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Sri Lanka’s churches closed for second week

COLOMBO (UCAN): Sunday Masses were cancelled again in Sri Lanka as churches remained closed for a second week following the Easter Sunday suicide bombings on April 28 that killed more than 250 people.
 
Malcolm Cardinal Ranjith, of Colombo, had previously announced that Sunday Masses would be held on May 5, but cancelled services after considering the latest security alert. Instead, he celebrated a televised, private Mass at the Archbishop’s House in Colombo.
 
Catholic schools remain closed until further notice but all government schools were due to reopen on May 6.
 
A police curfew was also imposed in Negombo on the night of May 5 after a clash between two groups in the Porutota-Kochchikade area. A military spokesperson told media that the fight was between ethnic Sinhalese people and Muslims. 
 
St. Sebastian’s Church in Negombo, was among the sites bombed in the Easter Sunday attacks. Cardinal Ranjith said that people could have chosen to stay home on that day, but they came to the church because of their love of God.
 
“These members of our community who sacrificed their lives, they are with God because they have passed away due to their strong faith,” he said during his televised Mass.
 
Cardinal Ranjith refused a bulletproof vehicle provided by the government.
 
“I don’t want a bulletproof vehicle, but I need security for the country,” he said at a special media briefing.
 
“The government must formulate a permanent plan of action to strengthen national security with the participation of all political parties to ensure that there is no repetition of such incidents,” he said.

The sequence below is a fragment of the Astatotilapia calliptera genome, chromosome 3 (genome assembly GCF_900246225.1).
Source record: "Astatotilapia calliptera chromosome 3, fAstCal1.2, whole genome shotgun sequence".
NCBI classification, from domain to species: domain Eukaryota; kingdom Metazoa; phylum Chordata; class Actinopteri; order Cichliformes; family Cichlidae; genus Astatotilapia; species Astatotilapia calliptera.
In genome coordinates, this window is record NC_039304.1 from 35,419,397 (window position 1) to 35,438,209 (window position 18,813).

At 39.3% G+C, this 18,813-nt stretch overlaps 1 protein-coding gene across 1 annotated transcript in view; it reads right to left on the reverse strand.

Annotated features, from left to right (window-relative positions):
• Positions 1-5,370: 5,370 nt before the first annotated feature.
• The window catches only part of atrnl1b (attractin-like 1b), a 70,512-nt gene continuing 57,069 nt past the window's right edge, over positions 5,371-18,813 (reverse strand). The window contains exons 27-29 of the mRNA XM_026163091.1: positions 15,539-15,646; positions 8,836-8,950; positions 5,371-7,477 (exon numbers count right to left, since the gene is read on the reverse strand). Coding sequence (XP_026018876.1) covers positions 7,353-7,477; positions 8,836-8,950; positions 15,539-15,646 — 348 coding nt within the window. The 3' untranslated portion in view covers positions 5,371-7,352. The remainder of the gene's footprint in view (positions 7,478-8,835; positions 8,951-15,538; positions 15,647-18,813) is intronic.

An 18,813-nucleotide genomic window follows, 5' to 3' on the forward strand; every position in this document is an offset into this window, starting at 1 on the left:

“We appeal to the government on behalf of all religious leaders not to allow the destabilisation of the country to take place by creating dissension among different nationalities and those professing different faiths,” the cardinal said.
 
At the end of the Mass, Cardinal Ranjith read out a letter from Pope Francis, dated April 24, in which the pontiff wrote: “With the followers of all religions, and men and women of goodwill everywhere, we express horror at this unspeakable offense against the holy name of God and I pray that hearts hardened by hatred may yield to His will for peace and reconciliation among all his children.” 
 
The pope said, “Conscious of the wound inflicted on the entire nation, I likewise pray that all Sri Lankans will be affirmed in their resolve to foster social harmony, justice and peace.”

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